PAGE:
(The following article about the Tribune Company’s Times-Mirror-Newsday division was written before the 2000 merger between the Tribune Company and Times-Mirror-Newsday. It appeared in the March 6, 1991 issue of the now-defunct Lower East Side alternative weekly Downtown)
After the Tribune Company’s Daily News started to publish its sometimes called “Scabloid” edition in the early 1990s, the circulation of Times-Mirror-Newsday’s newspaper in New York City began to increase. Yet the Guggenheim and Chandler dynasties, which shared a connection to Times-Mirror-Newsday with the Rockefeller dynasty in the early 1990s, have always been more interested in maximizing profits and monopolizing mass media power than in democratizing New York City’s economic life and providing increased mass media access for New York City’s antiwar activists, artists and writers. Hence, it’s not surprising that antiwar street people didn’t receive more than marginal daily coverage in the columns of Los Angeles’ Rockefeller/Guggenheim/Chandler press during the 1990s (before it became a division of the Tribune media-monopoly conglomerate in 2000).
Downtown asked then-New York Newsday Managing Editor Toedtman to respond to the criticism that after Gulf War I began in early 1991, Newsday provided less daily coverage to antiwar activists and antiwar demonstrators.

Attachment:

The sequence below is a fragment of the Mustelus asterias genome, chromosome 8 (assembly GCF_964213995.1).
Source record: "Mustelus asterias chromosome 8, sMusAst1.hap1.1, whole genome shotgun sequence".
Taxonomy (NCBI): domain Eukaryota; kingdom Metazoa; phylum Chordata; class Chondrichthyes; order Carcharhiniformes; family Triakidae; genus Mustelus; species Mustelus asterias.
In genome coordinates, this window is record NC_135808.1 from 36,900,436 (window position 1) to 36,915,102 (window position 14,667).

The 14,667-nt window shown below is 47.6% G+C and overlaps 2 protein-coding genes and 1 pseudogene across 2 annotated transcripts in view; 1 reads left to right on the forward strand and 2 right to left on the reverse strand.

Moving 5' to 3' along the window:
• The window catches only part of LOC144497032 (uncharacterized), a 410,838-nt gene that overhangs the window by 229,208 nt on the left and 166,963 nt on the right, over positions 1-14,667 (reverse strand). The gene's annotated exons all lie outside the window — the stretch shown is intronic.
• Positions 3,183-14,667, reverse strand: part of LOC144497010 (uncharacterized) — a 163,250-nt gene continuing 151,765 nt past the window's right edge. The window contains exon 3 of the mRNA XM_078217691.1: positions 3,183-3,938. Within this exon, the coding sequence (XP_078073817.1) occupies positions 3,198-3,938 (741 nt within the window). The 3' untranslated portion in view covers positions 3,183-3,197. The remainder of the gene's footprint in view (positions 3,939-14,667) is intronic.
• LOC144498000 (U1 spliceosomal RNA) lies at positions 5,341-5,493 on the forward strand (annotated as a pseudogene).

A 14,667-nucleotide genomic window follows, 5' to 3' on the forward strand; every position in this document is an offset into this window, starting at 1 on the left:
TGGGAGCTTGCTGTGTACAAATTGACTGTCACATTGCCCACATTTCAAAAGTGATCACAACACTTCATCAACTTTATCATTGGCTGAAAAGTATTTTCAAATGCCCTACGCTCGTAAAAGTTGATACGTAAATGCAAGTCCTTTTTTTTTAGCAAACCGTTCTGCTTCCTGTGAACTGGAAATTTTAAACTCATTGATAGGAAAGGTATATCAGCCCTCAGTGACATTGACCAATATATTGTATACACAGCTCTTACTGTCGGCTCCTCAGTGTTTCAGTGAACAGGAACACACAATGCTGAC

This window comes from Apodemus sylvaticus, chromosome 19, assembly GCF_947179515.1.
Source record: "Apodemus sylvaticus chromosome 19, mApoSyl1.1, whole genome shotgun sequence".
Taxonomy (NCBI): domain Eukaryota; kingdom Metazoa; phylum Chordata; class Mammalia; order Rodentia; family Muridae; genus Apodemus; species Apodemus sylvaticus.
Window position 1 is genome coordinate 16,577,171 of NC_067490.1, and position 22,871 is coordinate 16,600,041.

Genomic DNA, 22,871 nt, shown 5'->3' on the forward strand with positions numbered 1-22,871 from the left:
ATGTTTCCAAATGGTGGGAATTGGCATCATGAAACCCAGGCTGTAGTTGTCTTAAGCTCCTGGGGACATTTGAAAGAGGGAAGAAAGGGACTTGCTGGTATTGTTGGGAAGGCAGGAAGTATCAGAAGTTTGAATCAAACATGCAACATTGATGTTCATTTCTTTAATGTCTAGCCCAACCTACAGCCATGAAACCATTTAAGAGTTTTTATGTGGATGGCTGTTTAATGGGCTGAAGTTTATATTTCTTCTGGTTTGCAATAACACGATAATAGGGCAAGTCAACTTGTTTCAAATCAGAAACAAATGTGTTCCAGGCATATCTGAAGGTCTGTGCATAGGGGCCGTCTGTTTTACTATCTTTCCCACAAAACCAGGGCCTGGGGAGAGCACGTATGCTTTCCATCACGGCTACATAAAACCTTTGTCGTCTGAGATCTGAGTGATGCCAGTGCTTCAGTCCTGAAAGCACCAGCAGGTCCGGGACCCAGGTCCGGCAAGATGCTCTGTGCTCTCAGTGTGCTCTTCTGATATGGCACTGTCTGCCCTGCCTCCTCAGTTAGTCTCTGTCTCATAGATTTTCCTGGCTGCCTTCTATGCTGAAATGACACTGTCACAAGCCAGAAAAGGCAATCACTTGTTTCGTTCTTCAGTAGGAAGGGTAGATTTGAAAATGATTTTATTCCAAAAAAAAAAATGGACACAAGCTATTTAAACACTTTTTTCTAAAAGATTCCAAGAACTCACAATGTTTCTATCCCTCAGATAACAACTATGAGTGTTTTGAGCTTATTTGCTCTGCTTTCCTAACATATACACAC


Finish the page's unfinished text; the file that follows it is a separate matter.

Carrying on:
“Just look at page four and page six of the newspaper today. If we weren’t covering any antiwar activity, you wouldn’t find the story of an antiwar protest in Bush [I]’s church and of a Manhattan antiwar demonstration. We’ve done any number of stories on antiwar protest around the nation,” said Toedtman.
An examination of the Feb. 18, 1991 issue cited by Toedtman does reveal that brief stories of three antiwar protests appear on page four, page six, page twenty-one and page twenty-five. The front page of the same issue, however, has a headline which reads: “On Your Mark, Get Set” and a picture of U.S. Marine tanks, and pages five, page six, page seven, page fourteen and page fifteen all contain Pentagon puff-pieces. And on the day after an antiwar protest of 10,000 to 15,000 in New York City, a “City Business” spread is printed rather than a “City Peace Movement” spread.
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